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What is Water Pollution?

Water pollution occurs when harmful substances—often chemicals or microorganisms—contaminate a stream, river, lake, ocean, aquifer, or other body of water, degrading water quality and rendering it toxic to humans or the environment

1. Sources

➤ Types of sources

  • Point Sources
    (i) It is directly attributable to one influence. Here pollutant travels directly from source to water. Point sources are easy to regulate.
  • Diffuse or non-point source.
    (i) It is from various ill-defined and diffuse sources. They vary spatially and temporally and are difficult to regulate.
    (ii) The main sources of water pollution are as follows:
  • Community wastewater: Include discharges from houses, commercial and industrial establishments connected to the public sewerage system. The sewage contains human and animal excreta, food residues, cleaning agents, detergents and other wastes.
    Putrescibility is the process of decomposition of organic matter present in water by microorganisms using oxygen.
  • Industrial Wastes: The industries discharge several inorganic and organic pollutants, which may prove highly toxic to living beings.
  • Agricultural sources
    (i) Fertilizers contain major plant nutrients such as nitrogen, phosphorus and potassium.
    (ii) Excess fertilizers may reach the groundwater by leaching or mixed with surface water of rivers, lakes and ponds by runoff and drainage.
    (iii) Pesticides include insecticides, fungicides, herbicides, nematicides, rodenticides and soil fumigants.
    (iv) They contain a wide range of chemicals such as chlorinated hydrocarbons, organophosphates, metallic salts, carbonates, thiocarbonates, derivatives of acetic acid etc. Many of the pesticides are non-degradable, and their residues have a long life.
    (v) The animal excreta such as dung, wastes from poultry farms, piggeries and slaughterhouses etc. reach the water through runoff and surface leaching during the rainy season.
  • Thermal Pollution: The main sources are the thermal and nuclear power plants. The power plants use water as coolant and release hot waters to the source. Sudden rise in temperature kills fishes and other aquatic animals.
  • Underground water pollution: In India at many places, the groundwater is threatened with contamination due to seepage from industrial and municipal wastes and effluents, sewage channels and agricultural runoff.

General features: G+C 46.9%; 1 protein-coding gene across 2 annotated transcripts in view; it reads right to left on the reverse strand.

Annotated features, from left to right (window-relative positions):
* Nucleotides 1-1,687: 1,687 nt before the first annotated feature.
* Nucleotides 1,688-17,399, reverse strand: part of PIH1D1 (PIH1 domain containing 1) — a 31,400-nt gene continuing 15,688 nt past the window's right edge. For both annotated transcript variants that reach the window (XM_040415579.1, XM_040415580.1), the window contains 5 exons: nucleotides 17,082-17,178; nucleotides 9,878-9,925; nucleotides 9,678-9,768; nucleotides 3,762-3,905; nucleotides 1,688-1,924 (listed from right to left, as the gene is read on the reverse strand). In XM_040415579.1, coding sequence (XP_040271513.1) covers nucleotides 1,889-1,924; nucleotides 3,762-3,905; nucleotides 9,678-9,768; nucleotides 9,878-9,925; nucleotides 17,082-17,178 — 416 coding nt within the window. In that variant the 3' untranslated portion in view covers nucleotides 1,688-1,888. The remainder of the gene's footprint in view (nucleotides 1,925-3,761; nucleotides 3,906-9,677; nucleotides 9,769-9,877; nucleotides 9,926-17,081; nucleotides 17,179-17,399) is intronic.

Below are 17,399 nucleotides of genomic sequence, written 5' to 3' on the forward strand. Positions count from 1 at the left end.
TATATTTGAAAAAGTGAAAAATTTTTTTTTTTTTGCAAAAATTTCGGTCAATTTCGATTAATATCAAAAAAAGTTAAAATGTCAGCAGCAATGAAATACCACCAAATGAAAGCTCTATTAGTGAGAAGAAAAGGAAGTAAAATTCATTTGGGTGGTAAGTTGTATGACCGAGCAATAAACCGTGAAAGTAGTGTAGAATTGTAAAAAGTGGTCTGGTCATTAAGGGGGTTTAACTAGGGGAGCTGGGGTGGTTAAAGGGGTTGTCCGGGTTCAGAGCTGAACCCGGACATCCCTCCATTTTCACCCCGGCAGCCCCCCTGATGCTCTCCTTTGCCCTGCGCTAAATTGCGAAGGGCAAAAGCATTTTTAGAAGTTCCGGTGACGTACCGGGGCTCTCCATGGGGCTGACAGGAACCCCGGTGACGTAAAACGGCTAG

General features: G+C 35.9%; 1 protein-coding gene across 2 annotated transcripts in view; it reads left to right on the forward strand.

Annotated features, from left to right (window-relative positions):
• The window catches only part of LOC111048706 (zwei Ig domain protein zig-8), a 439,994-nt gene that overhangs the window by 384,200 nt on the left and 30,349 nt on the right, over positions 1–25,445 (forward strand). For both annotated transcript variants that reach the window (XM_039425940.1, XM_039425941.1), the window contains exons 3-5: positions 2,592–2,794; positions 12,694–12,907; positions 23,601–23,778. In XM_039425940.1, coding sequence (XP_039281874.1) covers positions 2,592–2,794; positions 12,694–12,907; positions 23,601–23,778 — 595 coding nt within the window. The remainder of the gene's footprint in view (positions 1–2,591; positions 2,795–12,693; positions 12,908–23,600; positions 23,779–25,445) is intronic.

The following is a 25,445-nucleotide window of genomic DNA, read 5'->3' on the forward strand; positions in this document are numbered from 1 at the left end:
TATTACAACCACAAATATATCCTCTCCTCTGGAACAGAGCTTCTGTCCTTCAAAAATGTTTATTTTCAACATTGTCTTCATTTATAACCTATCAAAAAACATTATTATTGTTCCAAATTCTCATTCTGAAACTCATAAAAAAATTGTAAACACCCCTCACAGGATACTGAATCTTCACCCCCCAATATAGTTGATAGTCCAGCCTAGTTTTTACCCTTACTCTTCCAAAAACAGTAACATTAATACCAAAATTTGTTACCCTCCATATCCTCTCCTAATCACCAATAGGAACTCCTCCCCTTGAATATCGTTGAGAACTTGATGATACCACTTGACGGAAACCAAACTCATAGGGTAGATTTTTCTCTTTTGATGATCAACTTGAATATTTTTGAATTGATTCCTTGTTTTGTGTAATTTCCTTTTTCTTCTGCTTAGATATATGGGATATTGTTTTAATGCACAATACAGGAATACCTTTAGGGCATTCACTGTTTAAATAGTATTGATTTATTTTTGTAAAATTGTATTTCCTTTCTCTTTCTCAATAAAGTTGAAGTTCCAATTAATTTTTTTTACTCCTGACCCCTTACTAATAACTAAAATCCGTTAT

• Marine pollution: Oceans are the ultimate sink of all-natural and human-made pollutants. Rivers discharge their pollutants into the sea. The sewerage and garbage of coastal cities are also dumped into the sea. The other oceanic pollution sources are navigational discharge of oil, grease, detergents, sewage, garbage and radioactive wastes, offshore oil mining, and oil spills.

➤ Oil Spills

  • Oil spills are one of the most dangerous of all water pollutants.
  • Oil spills from tankers at sea or leaks from underground storage tanks on land are tough to control as oil tends to spread very fast, affecting a large area in a short time.
  • On land crude is transported through pipelines or tankers, which can damage and spew out crude oil over the land, thereby contaminating it.
  • Since crude oil is lighter than water, it floats on the surface and poses the threat of swift-spreading fire.
  • Oil spills at sea decrease the water's oxygen level and cause harm to the organisms.
  • Oil spills are also a source of air and groundwater pollution.

2. Effects of Water Pollution

(i) Effects on aquatic ecosystem

  • Polluted water reduces Dissolved Oxygen (DO) content, thereby, eliminates sensitive organisms like plankton, molluscs and fish etc.
  • However, a few tolerant species like Tubifex (annelid worm) and some insect larvae may survive in highly polluted water with low DO content. Such species are recognized as indicator species for polluted water.
  • Biocides, polychlorinated biphenyls (PCBs) and heavy metals directly eliminate sensitive aquatic organisms.
  • Hot waters discharged from industries, when added to water bodies, lowers its DO content.

➤ What is DO, BOD, COD?

  • Presence of organic and inorganic waste in water decreases the water's dissolved oxygen (DO) content. Water having DO content below 8.0 mg L-1 may be considered as contaminated. Water having DO content below. 4.0 mg L-1 is considered to be highly polluted. DO content of water is important for the survival of aquatic organisms. Several factors like surface turbulence, photosynthetic activity, O2 consumption by organisms and decomposition of organic matter are the factors which determine the amount of DO present in water.
  • The higher amounts of waste increase the rates of decomposition and O2 consumption, thereby decreasing water's DO content. The demand for O2 is directly related to increasing input of organic wastes and is empressed as biological oxygen demand (BOD) of water.
  • Water pollution by organic wastes is measured in terms of Biochemical Oxygen Demand (BOD). BOD is the amount of dissolved oxygen needed by bacteria in decomposing the organic wastes present in water. It is expressed in milligrams of oxygen per litre of water.